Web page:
Abstract

No abstract available.

Full Article  |  PDF Article

References

  • View by:
  • |
  • |
  • |

  1. M. Hacskaylo, J. Opt. Soc. Am. 54, 198 (1964).
    [Crossref]
  2. A. Vašiček, Optics of Thin Films (North Holland Publishing Co., Amsterdam, 1960), p. 86.
  3. Except when specified otherwise, our geometry and notation are the same as those of Hacskaylo.
  4. M. Born and E. Wolf, Principles of Optics (Pergamon Press, London, 1959), pp. 26–27. The x and y axes defined in this reference coincide, respectively, with the s and p axes for the reflected wave. In (1), the argument of the tangent function must be chosen between −45° and +45° in order that −1 ≦ e≦ + 1.
  5. A more detailed development of equations similar to (2a) and (2b) is contained in D. A. Holmes, J. Opt. Soc. Am. 54, 1340 (1964). Equations (2a) and (2b) relate the polarization state of the reflected wave to the polarization state of the incident wave and, through the quantities Δ and γ, show how the polarization state of the reflected wave is influenced by the thin-film reflection. Note that Δ and γ are independent of δi and γi.
    [Crossref]
  6. We have used the sign convention for the Fresnel formulas used in Ref. 4, p. 39.

1964 (2)

Born, M.

M. Born and E. Wolf, Principles of Optics (Pergamon Press, London, 1959), pp. 26–27. The x and y axes defined in this reference coincide, respectively, with the s and p axes for the reflected wave. In (1), the argument of the tangent function must be chosen between −45° and +45° in order that −1 ≦ e≦ + 1.

Hacskaylo, M.

Holmes, D. A.

Vašicek, A.

A. Vašiček, Optics of Thin Films (North Holland Publishing Co., Amsterdam, 1960), p. 86.

Wolf, E.

M. Born and E. Wolf, Principles of Optics (Pergamon Press, London, 1959), pp. 26–27. The x and y axes defined in this reference coincide, respectively, with the s and p axes for the reflected wave. In (1), the argument of the tangent function must be chosen between −45° and +45° in order that −1 ≦ e≦ + 1.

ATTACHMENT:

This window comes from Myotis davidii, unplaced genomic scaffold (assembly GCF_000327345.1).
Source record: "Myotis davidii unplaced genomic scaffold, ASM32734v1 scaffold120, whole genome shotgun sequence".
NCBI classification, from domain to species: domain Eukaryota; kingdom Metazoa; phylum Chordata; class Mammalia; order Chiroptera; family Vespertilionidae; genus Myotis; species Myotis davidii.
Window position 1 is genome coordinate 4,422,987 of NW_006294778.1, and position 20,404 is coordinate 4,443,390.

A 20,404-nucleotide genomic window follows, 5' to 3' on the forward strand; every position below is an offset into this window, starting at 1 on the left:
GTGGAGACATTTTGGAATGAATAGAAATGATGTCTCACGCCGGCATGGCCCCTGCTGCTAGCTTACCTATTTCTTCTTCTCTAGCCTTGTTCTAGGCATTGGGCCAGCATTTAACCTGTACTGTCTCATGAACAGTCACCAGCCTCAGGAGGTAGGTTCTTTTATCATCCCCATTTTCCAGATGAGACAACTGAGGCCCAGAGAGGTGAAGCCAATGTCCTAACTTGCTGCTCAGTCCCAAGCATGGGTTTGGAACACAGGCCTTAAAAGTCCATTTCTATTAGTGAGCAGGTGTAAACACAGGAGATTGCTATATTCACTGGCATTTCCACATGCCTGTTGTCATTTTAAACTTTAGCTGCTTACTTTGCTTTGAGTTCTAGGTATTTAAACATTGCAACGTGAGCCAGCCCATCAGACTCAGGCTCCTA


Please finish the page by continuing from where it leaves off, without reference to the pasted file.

J. Opt. Soc. Am. (2)

Other (4)

We have used the sign convention for the Fresnel formulas used in Ref. 4, p. 39.

A. Vašiček, Optics of Thin Films (North Holland Publishing Co., Amsterdam, 1960), p. 86.

Except when specified otherwise, our geometry and notation are the same as those of Hacskaylo.

M. Born and E. Wolf, Principles of Optics (Pergamon Press, London, 1959), pp. 26–27. The x and y axes defined in this reference coincide, respectively, with the s and p axes for the reflected wave. In (1), the argument of the tangent function must be chosen between −45° and +45° in order that −1 ≦ e≦ + 1.

Cited By

OSA participates in Crossref's Cited-By Linking service. Citing articles from OSA journals and other participating publishers are listed here.

Alert me when this article is cited.


Figures (2)

Fig. 1
Fig. 1

Parameters which describe the polarization state of reflections from a CaF2 film deposited on a microscope slide, assuming refractive index values reported by Hacskaylo. Theoretical values of △ (degrees) vs angle of incidence ϕ0 (degrees). The curve numbers specify the film thickness d as follows: (1) d = λ/20, (2) d = λ/5, (3) d = λ/4, and (4) d = 3λ/10, where λ is the vacuum wavelength. The curves were plotted from calculations of △ and tanγ, using ϕ0 = 0°, 2°, 4°, ⋯, 90°.

Fig. 2
Fig. 2

Theoretical values of tanγ vs ϕ0 (degrees) for same conditions as for Fig. 1.

Equations (4)

Equations on this page are rendered with MathJax. Learn more.

e = tan { 1 2 sin - 1 ( sin δ r sin 2 γ r ) } .
tan γ r = tan γ tan γ i ,
δ r = Δ + δ i ,
e = tan { 1 2 sin - 1 [ 2 sin ( Δ + δ i ) tan γ tan γ i 1 + tan 2 γ tan 2 γ i ] } .